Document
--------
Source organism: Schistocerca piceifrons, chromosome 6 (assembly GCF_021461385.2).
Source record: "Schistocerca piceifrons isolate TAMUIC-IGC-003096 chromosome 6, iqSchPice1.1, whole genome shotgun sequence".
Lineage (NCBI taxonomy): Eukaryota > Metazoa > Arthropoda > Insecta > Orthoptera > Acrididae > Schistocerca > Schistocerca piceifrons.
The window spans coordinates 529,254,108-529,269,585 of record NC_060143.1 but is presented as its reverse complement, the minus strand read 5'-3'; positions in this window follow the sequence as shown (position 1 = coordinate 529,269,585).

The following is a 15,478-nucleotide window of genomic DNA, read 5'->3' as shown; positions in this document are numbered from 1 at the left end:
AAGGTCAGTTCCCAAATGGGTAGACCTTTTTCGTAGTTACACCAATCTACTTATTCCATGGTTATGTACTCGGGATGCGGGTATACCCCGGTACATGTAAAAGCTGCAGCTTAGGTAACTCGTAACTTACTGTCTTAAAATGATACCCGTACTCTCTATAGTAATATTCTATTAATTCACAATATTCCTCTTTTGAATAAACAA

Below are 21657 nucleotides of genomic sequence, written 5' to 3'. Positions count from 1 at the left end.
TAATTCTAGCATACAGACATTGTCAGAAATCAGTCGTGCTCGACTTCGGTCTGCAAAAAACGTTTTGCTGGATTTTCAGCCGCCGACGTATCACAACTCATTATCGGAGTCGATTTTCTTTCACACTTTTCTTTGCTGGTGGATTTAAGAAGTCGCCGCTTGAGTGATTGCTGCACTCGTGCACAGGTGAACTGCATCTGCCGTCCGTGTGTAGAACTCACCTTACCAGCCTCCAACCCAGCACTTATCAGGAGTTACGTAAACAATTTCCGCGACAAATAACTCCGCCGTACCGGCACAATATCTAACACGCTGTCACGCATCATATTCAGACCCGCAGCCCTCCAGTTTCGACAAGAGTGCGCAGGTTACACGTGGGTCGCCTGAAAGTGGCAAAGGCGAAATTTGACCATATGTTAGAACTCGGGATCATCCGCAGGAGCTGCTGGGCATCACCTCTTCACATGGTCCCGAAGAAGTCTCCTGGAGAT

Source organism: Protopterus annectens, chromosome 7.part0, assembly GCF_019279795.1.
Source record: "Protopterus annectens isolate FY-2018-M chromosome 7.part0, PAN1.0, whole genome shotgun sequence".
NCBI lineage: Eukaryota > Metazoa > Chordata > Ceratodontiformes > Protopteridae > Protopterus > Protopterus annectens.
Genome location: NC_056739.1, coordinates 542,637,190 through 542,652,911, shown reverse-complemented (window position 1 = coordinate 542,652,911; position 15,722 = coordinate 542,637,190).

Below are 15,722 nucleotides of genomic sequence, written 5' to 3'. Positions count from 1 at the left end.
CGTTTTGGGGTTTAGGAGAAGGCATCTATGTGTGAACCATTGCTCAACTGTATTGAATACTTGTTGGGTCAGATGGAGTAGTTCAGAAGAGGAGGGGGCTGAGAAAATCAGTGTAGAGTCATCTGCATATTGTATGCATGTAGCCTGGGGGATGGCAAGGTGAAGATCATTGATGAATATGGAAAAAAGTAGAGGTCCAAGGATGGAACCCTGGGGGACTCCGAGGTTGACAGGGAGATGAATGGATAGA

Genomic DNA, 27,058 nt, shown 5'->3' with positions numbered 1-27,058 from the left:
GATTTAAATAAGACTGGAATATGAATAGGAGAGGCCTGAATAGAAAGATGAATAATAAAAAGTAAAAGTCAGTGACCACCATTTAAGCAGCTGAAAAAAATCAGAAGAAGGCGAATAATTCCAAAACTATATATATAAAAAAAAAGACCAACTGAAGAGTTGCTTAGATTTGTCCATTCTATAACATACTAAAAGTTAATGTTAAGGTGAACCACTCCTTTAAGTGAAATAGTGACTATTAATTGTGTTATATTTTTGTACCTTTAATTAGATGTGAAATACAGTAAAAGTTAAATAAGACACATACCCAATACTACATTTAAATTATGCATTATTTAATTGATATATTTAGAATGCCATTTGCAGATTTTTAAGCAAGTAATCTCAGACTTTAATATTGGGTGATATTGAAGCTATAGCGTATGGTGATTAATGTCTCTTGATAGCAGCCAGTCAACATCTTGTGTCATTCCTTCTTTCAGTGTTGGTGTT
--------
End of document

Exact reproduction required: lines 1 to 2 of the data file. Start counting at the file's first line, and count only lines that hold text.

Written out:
Source organism: Schistocerca piceifrons, chromosome 6 (assembly GCF_021461385.2).
Source record: "Schistocerca piceifrons isolate TAMUIC-IGC-003096 chromosome 6, iqSchPice1.1, whole genome shotgun sequence".